Farm Boots
April 21, 2023

After a long snowy winter, farmers are heading out to fields preparing for spring planting.  For some, that means tilling and fertilizing fields. When applying fertilizer, knowing what nutrients remain in the soil from last year could save time and money.  If you will be planting corn, sampling for soil nutrient content, especially nitrogen, is strongly advised.  Over application of fertilizer can be avoided, and appropriate rates can be determined using the results of soil fertility sampling.

Nitrogen is an essential nutrient for crop production; however, outside of the root zone, nitrogen contaminates water supplies. Knowing and giving credit for what is already in the soil and available to growing crops saves money in fertilizer costs and protects groundwater from nitrate leaching. Fertilization programs should account for multiple factors when determining the appropriate nitrogen application rate and method.

Soil and water analysis provide the information required to determine appropriate application rates and ensures nitrogen utilization is as efficient as possible.  The University of Nebraska has determined that nitrogen concentrations of 1 part per million (ppm) in 12 inches of irrigation water can account for 2.7 pounds of nitrates per acre.  A concentration of 10 ppm applied to 160 acres is the equivalent of more than two tons of nitrogen fertilizer; at $444 per ton, this would save over $888 in fertilizer cost on that field.  In addition to economic benefits, crops that are actively growing remove nitrogen from the water and help reduce leaching past the root zone to the groundwater.  It should also be noted that the bulk of irrigation occurs when the plant is in most need of nutrients, including nitrogen.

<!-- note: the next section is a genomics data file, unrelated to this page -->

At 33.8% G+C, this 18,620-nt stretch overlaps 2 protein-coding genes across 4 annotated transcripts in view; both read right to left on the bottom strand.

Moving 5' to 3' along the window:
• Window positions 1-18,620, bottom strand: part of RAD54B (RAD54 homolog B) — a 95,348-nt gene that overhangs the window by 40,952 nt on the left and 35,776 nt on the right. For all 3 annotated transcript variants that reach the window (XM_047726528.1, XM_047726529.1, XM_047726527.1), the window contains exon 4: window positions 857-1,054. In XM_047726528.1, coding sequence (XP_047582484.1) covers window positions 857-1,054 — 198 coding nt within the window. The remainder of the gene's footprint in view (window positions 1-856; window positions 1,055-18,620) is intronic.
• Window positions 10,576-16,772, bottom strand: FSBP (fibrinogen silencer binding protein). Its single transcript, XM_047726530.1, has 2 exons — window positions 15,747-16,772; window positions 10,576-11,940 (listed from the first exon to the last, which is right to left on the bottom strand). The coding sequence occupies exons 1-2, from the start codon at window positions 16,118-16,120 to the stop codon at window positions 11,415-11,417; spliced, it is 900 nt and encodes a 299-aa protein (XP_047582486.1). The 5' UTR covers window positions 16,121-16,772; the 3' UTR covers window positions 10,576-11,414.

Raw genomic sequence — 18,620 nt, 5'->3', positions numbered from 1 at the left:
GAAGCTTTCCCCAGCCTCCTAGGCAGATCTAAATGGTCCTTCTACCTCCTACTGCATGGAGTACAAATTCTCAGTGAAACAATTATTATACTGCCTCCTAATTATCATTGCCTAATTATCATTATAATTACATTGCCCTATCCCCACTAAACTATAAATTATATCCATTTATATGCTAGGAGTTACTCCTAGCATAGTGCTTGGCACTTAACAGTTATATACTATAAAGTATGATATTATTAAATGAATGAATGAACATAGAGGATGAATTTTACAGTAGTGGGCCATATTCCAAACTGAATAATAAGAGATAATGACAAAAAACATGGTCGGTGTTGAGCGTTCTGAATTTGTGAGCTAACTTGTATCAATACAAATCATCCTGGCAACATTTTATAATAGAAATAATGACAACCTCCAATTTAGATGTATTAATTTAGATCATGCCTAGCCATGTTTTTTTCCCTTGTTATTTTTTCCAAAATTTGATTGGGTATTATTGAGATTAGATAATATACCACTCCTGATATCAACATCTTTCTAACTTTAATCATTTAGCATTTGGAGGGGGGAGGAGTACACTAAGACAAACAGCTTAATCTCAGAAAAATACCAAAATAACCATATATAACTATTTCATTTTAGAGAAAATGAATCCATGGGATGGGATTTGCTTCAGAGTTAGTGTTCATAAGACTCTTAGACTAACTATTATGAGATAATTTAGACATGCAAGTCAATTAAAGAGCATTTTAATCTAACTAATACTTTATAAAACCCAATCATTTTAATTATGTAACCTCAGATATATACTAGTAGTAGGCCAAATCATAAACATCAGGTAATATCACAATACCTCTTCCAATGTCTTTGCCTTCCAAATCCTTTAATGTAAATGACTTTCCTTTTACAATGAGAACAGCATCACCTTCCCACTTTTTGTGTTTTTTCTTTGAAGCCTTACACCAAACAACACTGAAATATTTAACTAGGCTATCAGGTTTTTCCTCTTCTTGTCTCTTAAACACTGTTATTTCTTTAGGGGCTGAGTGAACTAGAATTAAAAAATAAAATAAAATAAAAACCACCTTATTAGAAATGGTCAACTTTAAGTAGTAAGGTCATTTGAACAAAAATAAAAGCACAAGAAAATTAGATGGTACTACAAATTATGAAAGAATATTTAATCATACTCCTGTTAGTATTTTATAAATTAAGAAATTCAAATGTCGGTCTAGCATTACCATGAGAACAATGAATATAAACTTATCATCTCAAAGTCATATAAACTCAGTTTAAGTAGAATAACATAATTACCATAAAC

In some areas, nitrate concentrations in groundwater exceed the federal maximum contaminant level (MCL) of 10 parts per million (ppm) for drinking water.  When these situations occur, Nebraska Natural Resources Districts (NRDs) must take action to protect and improve groundwater quality by implementing groundwater management plans. When a groundwater quality protection area is identified, NRDs require nitrogen accounting, including soil and water analysis, in addition to best management practices to reduce essential nitrate contamination. Soil sampling is used to determine residual nitrogen and is recognized as an important tool for fertilizer management.  Irrigation water analysis carries as much value, especially in areas where precipitation does not typically meet crop water needs. Soil and irrigation water analysis can reduce fertilization costs and benefit producers. 

When preparing for the upcoming crop year, LCNRD urges you to use soil and irrigation water sampling and evaluate the nutrients available to your crop and adjust recommended fertilizer rates to account for what is already in the soil and water.

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